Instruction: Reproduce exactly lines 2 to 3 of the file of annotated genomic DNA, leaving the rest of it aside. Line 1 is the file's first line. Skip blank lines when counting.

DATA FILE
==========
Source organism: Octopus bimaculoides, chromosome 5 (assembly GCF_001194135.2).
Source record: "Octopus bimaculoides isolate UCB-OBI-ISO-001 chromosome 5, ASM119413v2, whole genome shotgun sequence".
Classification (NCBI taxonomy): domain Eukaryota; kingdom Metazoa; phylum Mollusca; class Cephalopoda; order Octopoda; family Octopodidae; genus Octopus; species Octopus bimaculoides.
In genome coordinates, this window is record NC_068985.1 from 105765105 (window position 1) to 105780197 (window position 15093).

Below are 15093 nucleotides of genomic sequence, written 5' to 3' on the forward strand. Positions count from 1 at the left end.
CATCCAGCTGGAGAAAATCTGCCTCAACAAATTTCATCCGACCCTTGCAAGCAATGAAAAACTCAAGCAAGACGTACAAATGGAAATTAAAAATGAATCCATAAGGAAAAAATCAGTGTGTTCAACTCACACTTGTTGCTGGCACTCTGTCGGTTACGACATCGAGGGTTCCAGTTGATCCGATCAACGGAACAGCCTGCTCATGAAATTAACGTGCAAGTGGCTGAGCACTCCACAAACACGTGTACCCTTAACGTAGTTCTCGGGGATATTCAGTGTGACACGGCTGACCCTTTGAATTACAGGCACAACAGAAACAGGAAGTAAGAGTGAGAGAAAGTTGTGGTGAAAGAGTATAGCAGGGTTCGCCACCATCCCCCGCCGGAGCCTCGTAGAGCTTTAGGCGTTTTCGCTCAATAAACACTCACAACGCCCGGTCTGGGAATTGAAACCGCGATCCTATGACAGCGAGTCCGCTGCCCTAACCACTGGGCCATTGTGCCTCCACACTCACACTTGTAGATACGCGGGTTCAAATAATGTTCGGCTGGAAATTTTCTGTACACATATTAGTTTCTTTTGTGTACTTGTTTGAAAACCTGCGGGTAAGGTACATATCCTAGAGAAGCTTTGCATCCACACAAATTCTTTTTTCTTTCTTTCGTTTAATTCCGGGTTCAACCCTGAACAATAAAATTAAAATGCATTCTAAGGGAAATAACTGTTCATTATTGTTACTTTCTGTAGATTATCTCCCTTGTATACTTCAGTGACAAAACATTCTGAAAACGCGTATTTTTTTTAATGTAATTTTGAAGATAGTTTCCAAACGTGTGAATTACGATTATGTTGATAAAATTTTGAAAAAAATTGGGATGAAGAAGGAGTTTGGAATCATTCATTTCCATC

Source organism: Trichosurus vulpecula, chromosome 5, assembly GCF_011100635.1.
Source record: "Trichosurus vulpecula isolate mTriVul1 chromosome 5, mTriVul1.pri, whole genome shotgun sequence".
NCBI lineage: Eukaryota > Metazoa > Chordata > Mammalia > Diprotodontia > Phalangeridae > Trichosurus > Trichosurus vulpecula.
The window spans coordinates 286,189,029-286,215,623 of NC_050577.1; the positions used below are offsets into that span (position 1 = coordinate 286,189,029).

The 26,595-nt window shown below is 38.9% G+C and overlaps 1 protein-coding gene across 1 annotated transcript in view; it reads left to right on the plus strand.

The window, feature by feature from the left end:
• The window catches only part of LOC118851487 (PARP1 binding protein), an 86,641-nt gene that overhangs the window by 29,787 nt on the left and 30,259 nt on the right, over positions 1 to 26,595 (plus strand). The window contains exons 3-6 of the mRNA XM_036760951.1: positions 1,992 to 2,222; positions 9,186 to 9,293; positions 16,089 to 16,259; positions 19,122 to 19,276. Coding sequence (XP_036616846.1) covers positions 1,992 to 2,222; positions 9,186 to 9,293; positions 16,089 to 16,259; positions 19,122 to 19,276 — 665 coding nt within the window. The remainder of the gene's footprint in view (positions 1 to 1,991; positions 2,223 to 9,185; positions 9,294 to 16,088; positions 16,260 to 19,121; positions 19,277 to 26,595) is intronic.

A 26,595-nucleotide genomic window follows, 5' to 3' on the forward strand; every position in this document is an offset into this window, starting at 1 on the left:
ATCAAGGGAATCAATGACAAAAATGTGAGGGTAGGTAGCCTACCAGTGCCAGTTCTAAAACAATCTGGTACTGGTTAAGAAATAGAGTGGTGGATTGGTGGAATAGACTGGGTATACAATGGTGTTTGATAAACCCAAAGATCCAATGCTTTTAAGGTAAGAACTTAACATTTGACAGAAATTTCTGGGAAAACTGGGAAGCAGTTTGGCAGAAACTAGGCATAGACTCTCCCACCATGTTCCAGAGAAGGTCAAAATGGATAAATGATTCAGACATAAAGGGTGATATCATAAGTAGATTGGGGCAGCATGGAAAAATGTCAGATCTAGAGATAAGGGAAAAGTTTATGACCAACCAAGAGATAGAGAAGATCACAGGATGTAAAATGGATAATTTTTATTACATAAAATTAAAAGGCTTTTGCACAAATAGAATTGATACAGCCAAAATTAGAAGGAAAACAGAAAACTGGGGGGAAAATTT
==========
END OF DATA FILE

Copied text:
Source record: "Octopus bimaculoides isolate UCB-OBI-ISO-001 chromosome 5, ASM119413v2, whole genome shotgun sequence".
Classification (NCBI taxonomy): domain Eukaryota; kingdom Metazoa; phylum Mollusca; class Cephalopoda; order Octopoda; family Octopodidae; genus Octopus; species Octopus bimaculoides.